Shaq Says He Doesn't Know Anything About Crypto After Being Sued In FTX Collapse

Amidst the growing fallout and pending lawsuits regarding anyone tied to the collapse of FTX, one person wants you to know that he had nothing to do with it. That person is Shaquille O' Neal.

The NBA Hall of Famer told CNBC that he was "just a paid spokesperson for a commercial," regarding his involvement with the now-bankrupt cryptocurrency exchange.


O'Neal has been named in a class-action lawsuit. It alleges that FTX spokespeople "either controlled, promoted, assisted in and actively participated in FTX Trading and FTX US transactions."

The lawsuit has been getting a lot of attention as other well known stars like Tom Brady, Steph Curry, David Ortiz and comedian Larry David were also named.

In an interview last year, Shaq told CNBC "I don't understand crypto." However, he then appeared in various cryptocurrency commercials. Shaq even changed his Twitter handle to "Shaq.ETH" and "Shaq.SOL" both references to crypto.

As any prosecutor will tell you - ignorance of the law isn't always a reliable defense. "I didn't know," doesn't mean that one still can't be held accountable for their actions.


O'Neal appeared in a June FTX commercial in which he said, "I’m excited to be partnering with FTX to help make crypto accessible to everyone... I’m all in. Are you?” He also told viewers that he checks his FTX account "daily."

Now, Shaq is saying that he was "just a paid spokesperson," for the commercial and that he "doesn't understand it, so I will probably stay away from ."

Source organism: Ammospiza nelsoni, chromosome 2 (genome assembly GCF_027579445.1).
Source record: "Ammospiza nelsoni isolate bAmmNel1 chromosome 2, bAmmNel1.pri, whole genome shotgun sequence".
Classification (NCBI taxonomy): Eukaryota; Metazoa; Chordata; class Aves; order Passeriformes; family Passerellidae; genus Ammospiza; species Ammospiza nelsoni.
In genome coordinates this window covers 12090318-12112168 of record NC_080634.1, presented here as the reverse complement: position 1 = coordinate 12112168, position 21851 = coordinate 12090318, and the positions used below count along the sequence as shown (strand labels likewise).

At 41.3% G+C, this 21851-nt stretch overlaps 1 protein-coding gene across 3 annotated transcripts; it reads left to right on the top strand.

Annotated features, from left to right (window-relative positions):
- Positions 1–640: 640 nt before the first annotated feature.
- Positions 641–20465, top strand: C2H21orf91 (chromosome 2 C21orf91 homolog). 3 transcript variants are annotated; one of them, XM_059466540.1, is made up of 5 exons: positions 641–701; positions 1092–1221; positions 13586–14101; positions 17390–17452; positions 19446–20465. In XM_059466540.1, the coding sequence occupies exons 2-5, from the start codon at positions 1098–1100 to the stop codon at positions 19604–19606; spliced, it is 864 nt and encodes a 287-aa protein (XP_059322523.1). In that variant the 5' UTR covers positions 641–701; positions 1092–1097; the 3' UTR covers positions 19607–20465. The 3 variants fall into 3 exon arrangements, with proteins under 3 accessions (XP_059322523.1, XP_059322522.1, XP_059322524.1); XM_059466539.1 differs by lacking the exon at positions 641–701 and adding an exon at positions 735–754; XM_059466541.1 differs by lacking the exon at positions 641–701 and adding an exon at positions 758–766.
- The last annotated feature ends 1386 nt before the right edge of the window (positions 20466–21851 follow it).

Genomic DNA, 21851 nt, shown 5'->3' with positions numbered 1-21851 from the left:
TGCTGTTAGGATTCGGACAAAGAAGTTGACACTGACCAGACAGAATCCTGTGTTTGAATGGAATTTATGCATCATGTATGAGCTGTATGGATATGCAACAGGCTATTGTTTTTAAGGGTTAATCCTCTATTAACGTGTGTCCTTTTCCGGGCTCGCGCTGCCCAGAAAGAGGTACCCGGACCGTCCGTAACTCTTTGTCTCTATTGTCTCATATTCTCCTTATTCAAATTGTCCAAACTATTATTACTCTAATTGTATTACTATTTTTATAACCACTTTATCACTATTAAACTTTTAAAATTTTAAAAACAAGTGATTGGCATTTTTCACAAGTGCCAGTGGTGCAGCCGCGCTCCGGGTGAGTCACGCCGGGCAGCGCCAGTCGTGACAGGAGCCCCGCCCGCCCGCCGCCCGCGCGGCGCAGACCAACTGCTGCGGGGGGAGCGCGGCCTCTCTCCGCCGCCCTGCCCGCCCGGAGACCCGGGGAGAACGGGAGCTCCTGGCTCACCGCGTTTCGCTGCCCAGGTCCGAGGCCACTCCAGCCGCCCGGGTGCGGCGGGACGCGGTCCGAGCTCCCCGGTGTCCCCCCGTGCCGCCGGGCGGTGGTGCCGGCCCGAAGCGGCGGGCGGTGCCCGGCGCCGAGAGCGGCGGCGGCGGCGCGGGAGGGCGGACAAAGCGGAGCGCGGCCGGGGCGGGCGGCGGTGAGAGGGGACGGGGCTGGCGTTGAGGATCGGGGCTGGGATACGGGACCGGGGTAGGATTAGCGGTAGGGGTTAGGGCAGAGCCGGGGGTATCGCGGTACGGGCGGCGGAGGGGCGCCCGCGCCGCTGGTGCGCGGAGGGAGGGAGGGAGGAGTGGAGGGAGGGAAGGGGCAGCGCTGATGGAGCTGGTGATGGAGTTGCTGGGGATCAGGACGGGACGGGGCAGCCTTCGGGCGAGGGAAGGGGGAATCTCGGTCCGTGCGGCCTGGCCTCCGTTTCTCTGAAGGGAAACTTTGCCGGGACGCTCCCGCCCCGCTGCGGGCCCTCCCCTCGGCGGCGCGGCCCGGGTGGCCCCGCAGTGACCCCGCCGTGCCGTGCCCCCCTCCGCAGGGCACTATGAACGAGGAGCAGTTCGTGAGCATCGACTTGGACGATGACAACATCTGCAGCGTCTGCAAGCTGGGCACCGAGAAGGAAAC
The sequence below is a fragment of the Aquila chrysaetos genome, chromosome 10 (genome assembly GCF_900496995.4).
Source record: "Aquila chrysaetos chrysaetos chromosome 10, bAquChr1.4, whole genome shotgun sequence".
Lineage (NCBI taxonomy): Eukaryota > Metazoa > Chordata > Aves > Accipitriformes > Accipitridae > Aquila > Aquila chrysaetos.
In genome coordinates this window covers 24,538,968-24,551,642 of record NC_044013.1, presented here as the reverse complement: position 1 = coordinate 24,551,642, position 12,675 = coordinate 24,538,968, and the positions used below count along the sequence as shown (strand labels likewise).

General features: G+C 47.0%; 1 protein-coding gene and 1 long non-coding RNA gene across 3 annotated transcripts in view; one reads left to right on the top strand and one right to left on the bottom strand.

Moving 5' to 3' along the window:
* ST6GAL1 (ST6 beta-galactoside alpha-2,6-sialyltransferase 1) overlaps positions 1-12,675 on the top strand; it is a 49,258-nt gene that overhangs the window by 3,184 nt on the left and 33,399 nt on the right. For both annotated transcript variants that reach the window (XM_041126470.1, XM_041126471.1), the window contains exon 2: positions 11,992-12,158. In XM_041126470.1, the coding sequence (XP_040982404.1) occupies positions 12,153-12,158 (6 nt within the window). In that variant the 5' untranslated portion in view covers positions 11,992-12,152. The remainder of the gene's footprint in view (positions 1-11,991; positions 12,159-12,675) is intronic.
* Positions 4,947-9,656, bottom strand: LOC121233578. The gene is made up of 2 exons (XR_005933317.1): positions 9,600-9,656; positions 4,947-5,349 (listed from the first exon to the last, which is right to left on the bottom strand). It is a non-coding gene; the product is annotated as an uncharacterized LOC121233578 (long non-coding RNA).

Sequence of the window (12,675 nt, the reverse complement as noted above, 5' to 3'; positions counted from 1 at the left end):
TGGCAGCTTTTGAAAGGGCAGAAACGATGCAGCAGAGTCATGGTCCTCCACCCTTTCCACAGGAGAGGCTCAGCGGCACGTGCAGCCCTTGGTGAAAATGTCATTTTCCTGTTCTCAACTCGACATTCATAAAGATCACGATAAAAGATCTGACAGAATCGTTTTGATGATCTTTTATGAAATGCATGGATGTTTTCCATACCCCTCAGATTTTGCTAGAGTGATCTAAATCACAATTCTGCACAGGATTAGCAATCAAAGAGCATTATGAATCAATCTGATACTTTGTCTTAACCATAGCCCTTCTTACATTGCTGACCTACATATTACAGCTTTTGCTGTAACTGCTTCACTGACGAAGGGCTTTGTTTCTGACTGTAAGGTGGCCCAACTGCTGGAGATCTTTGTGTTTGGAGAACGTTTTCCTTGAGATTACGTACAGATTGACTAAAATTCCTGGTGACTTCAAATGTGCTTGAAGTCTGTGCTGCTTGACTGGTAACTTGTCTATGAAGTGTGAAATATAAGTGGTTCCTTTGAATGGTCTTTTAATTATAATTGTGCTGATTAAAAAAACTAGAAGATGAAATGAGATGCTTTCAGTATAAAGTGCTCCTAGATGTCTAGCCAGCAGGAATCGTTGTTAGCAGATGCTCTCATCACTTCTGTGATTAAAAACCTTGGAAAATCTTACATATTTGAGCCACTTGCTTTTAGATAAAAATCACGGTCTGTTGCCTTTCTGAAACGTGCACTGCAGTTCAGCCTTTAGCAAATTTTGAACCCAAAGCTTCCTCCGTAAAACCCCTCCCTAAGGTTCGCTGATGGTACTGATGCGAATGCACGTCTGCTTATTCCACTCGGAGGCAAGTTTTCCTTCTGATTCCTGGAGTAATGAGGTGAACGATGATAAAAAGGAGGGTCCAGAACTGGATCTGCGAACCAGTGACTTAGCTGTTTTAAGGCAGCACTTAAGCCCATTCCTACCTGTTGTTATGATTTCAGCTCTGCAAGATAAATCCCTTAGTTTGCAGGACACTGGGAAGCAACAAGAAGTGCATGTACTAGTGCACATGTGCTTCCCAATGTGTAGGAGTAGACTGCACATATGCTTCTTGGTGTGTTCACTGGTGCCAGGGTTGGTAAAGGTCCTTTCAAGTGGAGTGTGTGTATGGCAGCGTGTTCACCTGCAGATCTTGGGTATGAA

But is it too little too late for that defense now with lawsuits already being filed?

It's unclear how much Shaq was paid as part of his endorsement deal.

"Shark Tank" entrepreneur and investor Kevin O' Leary, who was named in the same suit told CNBC that he himself was paid $15 million and lost it all.

This past week he testified on Capitol Hill in front of the Senate Banking Committee. "We need to get to the bottom of what happened at FTX, but we can’t let its collapse cause us to abandon the great promise and potential of crypto," said O' Leary.


One of the lead plaintiffs in the class-action lawsuit is Sunil Kavuri. He claims that he relied on the paid endorsement from Shaq and the other celebrities when he purchased the crypto assets. He alleges that he was duped by their "misrepresentations" and "omissions."

Personally, If some of the top economists don't understand how crypto, bitcoin, exchanges and the other cryptocurrency buzzwords work, I highly doubt Shaq is an expert. He's a fun guy and I'd love to party with him. But I'm not running to any of my friends telling them to be a part of FTX because SHAQ of all people says it's okay.

The FTX bankruptcy has rattled the financial and political world. Users of the service lost billions of dollars after its' collapse. Its' founder Sam Bankman-Fried was recently arrested on fraud and money laundering charges.

Written by
Mike “Gunz” Gunzelman has been involved in the sports and media industry for over a decade. He’s also a risk taker - the first time he ever had sushi was from a Duane Reade in Penn Station in NYC.